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Yard Is Center of Freshman Life


When the Class of 1941 enters Harvard College this Fall, the Class of 1938 will be rounding out the last of its four years under the House Plan. The Senior Class this year will hold the distinction of having been the fourth to go through Harvard under the House Plan.

Six years ago this Fall Harvard opened its now and magnificent set of Houses for the upperclassmen of the College and took the Yard from the Senior Class to hand it over to the Freshmen. At the time, it was done with fear and trembling, and even Copey, Harvard's beloved Charles Townsend Copeland, looked upon the invasion of the first-year Class as the approach of doom. For of 1,000 lusty throats, as yet unmodulated by the traditions of the College, bellowing "Reinhardt", the prospect was not too pleasant.

Freshmen in Yard

But for six years now, the Freshman Class has occupied the Yard and has done it well. Noise and confusion have molested the precincts of the Yard at times to be sure, but the promised bedlam fortunately failed to materialize.

The four years of college have been divided under the House Plan into two distinct periods. Harvard is perhaps unique among colleges in the extent to which the Freshman year is set apart as a unit. Besides living together in the Yard, the first-year men have their own eating and recreational center in the UNION, now turned over to their exclusive use. In athletics there is a complete set-up of Freshmen teams, while the intramural sports are being organized on a dormitory basis corresponding to the inter-House program of the uppercases.

No Paraphernalia

On the other hand there exists at Harvard none of the special caps or paraphernalia which are used to distinguish Freshmen at some institutions of learning. Harvard, as the Freshmen will soon find, is the very antithesis of "Collegiatism" and "Rah-rath"

Harvard imposes few restrictions on the liberty of the student. The requirement of attendance at classes is very liberal so long as the student remains in good standing. There is no compulsory chapel, no ban on automobiles, no restriction on comings and goings.

The Union

In many respects the Union, situated on Quincy Street just outside of the Yard, is the center of first-year life. Under one roof are the dining hall, common rooms, game rooms, rooms for informal language study, and two libraries, one containing a fine collection of books for general reading, the other texts required in History 1 and Government 1, two of the larger courses.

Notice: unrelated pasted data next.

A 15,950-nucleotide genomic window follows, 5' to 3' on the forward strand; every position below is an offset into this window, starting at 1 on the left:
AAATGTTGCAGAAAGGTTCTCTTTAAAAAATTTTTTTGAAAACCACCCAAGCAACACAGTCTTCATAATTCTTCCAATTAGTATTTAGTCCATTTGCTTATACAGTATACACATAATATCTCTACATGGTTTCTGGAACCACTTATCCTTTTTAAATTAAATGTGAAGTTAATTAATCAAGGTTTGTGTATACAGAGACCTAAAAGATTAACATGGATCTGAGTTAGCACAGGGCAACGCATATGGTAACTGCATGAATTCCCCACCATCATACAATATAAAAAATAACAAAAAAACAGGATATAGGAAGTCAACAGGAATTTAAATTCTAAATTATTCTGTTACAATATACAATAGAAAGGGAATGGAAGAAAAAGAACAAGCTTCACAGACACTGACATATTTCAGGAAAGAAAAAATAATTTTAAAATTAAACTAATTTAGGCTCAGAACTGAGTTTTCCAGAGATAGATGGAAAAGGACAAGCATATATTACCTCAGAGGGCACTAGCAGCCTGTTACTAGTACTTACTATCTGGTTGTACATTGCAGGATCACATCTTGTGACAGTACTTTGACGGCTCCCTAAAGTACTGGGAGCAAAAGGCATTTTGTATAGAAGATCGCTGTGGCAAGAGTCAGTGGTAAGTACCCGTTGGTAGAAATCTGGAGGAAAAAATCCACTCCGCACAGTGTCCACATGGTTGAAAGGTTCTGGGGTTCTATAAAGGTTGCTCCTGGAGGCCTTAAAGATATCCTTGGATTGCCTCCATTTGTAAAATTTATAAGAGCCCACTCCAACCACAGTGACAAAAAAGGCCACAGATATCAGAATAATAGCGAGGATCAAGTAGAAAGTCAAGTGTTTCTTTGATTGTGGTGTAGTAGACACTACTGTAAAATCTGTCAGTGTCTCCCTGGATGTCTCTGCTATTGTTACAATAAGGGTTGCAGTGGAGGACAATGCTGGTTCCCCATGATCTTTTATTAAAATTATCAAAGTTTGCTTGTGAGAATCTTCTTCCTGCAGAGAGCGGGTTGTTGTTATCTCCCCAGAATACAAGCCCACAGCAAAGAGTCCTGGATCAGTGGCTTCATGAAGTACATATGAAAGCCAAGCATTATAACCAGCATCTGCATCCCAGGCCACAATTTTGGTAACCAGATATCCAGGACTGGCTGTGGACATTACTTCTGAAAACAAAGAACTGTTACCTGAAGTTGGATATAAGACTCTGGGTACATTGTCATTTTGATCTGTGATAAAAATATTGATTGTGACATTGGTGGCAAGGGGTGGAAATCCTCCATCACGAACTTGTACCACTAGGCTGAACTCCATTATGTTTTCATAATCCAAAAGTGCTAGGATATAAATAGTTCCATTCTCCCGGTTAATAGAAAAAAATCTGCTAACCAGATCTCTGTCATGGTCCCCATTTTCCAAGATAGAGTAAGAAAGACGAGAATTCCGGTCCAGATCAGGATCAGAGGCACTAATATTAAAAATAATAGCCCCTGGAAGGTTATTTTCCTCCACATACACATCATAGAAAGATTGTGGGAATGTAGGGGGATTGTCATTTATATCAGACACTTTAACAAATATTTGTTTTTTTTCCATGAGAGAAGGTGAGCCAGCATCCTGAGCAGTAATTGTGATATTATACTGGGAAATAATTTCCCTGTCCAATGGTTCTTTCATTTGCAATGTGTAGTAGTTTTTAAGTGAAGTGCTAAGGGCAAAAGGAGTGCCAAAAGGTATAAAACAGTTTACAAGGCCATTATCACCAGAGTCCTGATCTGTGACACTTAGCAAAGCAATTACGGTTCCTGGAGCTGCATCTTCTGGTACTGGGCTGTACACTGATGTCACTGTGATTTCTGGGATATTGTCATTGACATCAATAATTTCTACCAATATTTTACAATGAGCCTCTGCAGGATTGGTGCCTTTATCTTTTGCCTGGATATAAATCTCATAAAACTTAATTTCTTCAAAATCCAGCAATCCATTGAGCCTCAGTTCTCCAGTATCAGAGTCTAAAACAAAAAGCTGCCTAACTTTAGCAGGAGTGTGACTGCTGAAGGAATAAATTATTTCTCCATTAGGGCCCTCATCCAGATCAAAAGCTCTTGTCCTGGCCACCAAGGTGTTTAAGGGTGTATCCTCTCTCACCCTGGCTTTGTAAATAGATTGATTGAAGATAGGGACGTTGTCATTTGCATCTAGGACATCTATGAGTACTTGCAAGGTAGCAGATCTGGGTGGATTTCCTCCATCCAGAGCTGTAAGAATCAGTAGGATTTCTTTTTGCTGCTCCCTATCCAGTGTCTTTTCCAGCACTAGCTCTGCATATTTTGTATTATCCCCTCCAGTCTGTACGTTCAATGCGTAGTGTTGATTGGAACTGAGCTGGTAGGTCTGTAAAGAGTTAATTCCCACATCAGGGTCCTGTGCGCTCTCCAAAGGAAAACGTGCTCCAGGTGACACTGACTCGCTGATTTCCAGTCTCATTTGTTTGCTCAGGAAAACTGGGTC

It is in the Union that most of the social events of the Freshman year take place: tea dances after one or more of the football games in the Fall, smokers, with vaudeville or other entertainment, the Jubilee, or formal dance, in the Spring, series of lectures, debating meetings, and various other gatherings.

Freshman Government

Someone might well ask the question: What voice have Freshmen in the affairs of the Union or of their Class? The answer is that the Class is represented through the Freshman Union Committee, composed of first-year men selected on the basis of dormitory representation by the deans and proctors. Its duty is to cooperate with the College Student Council and the graduate secretary of the Union in managing the affairs of the Union and of the Class. The names of the men chosen to make up the Union Committee will be announced in the CRIMSON about a month after the opening of College.

1941 Class Officers

The regular Class officers are elected along with the officers of the upperclasses during the Winter term. Superseding in large part the Union Committee, these officers have a number of duties to perform in connection with the Jubilee, smokers, etc, and are considerably active.

The Houses

When the Houses went into operation the center of Harvard life for the upperclassman shifted unmistakably from the Yard to the region beside the Charles.

Five of the Houses, Eliot, Kirkland, Lowell, Winthrop and Leverett are grouped fairly close together in one section, while Dunste locates farther down the river and Adams on the old Gold Coast of Mt. Auburn Street. Between the Yard and the Houses, in the vicinity of Mt. Auburn Street, are found also the New Athletic Building, most of the clubs, and the offices of the CRIMSON, Lampoon, and Advocate.

Houses and Tutors

Freshmen are excluded from the Houses because of the intimate relation existing between the House Plan and the TUTORIAL SYSTEM. The real difference in the four-year course comes at the end of the Freshman year at Harvard instead of a year later as in many colleges. By the end of his first year, if not before, the student is expected to be ready to do work of university grade and to work under a tutor.

At this time, therefore, he applies for admission to one of the Houses. Each House is designed to be a cross-section of the College geographically, academically, and socially. A man having a special reason for entering a certain House can say so when he makes his application in the Spring.

Tutors Assigned Sophomores

Each Sophomore is assigned a tutor in the Field of Concentration he has elected, usually a tutor attached to his own House. Of the tutorial staff of each House about ten are resident in the House, while the rest have temporary studies there. The student meets his tutor about once a week, eats with him occasionally, and is expected, in one way or another, to absorb a good deal of learning and to benefit from the intellectual contact. At the same time every upperclassman carries a regular schedule of courses.

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